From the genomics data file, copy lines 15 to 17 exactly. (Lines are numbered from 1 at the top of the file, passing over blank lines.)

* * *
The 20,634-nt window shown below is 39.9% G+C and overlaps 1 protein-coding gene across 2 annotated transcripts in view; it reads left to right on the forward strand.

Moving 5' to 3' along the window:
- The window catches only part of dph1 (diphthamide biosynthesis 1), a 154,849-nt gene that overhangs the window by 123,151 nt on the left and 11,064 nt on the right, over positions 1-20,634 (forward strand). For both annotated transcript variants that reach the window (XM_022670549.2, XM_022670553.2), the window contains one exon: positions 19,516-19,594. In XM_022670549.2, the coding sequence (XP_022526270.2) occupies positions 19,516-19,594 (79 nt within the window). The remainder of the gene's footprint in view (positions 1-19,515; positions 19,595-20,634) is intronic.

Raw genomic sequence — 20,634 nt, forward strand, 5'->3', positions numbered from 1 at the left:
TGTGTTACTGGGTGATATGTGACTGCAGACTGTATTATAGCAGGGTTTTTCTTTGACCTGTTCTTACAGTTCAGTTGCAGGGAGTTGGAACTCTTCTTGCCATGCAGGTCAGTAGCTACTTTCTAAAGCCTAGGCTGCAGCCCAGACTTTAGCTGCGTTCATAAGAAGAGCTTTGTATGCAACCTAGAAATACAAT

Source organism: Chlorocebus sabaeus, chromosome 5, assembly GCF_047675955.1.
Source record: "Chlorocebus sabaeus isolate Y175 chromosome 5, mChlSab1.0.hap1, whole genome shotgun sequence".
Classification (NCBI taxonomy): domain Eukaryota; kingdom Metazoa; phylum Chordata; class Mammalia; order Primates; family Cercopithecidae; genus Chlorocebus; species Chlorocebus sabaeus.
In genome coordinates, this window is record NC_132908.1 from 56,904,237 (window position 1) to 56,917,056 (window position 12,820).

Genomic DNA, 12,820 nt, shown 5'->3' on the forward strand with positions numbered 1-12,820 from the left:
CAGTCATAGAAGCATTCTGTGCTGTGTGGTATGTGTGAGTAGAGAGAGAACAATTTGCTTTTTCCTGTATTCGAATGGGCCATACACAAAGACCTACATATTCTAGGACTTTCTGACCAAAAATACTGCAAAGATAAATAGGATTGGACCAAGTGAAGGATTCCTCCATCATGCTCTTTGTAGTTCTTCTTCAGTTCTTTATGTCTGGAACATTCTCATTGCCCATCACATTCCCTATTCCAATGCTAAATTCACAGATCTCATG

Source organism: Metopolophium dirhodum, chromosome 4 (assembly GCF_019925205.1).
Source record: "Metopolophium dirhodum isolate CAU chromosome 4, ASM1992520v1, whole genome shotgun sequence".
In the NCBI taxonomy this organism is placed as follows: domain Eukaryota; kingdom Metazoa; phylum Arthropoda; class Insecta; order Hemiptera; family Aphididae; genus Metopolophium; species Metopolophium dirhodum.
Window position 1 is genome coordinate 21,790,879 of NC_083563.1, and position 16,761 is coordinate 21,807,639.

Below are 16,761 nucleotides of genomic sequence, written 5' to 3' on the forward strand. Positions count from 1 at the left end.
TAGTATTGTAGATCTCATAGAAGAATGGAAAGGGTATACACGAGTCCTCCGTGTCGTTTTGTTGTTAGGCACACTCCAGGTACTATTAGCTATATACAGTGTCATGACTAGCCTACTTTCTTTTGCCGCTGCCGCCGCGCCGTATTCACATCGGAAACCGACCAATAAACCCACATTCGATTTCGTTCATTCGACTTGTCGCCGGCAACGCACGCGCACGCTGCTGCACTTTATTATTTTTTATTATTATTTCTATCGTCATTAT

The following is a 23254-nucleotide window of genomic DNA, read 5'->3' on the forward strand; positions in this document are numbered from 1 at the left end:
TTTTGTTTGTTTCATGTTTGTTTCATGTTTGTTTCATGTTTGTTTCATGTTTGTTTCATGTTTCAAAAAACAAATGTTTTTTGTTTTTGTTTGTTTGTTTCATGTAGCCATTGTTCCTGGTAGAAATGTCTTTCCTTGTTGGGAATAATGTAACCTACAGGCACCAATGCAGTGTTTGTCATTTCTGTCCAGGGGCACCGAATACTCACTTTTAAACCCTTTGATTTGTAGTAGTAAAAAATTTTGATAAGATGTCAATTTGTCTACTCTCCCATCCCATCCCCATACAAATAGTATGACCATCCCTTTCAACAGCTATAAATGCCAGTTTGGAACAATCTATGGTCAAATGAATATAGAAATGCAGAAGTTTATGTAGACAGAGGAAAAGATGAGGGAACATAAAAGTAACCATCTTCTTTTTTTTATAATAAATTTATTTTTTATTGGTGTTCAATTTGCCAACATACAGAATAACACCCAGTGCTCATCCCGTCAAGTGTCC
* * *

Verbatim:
Window position 1 is genome coordinate 21,790,879 of NC_083563.1, and position 16,761 is coordinate 21,807,639.

Below are 16,761 nucleotides of genomic sequence, written 5' to 3' on the forward strand. Positions count from 1 at the left end.
TAGTATTGTAGATCTCATAGAAGAATGGAAAGGGTATACACGAGTCCTCCGTGTCGTTTTGTTGTTAGGCACACTCCAGGTACTATTAGCTATATACAGTGTCATGACTAGCCTACTTTCTTTTGCCGCTGCCGCCGCGCCGTATTCACATCGGAAACCGACCAATAAACCCACATTCGATTTCGTTCATTCGACTTGTCGCCGGCAACGCACGCGCACGCTGCTGCACTTTATTATTTTTTATTATTATTTCTATCGTCATTAT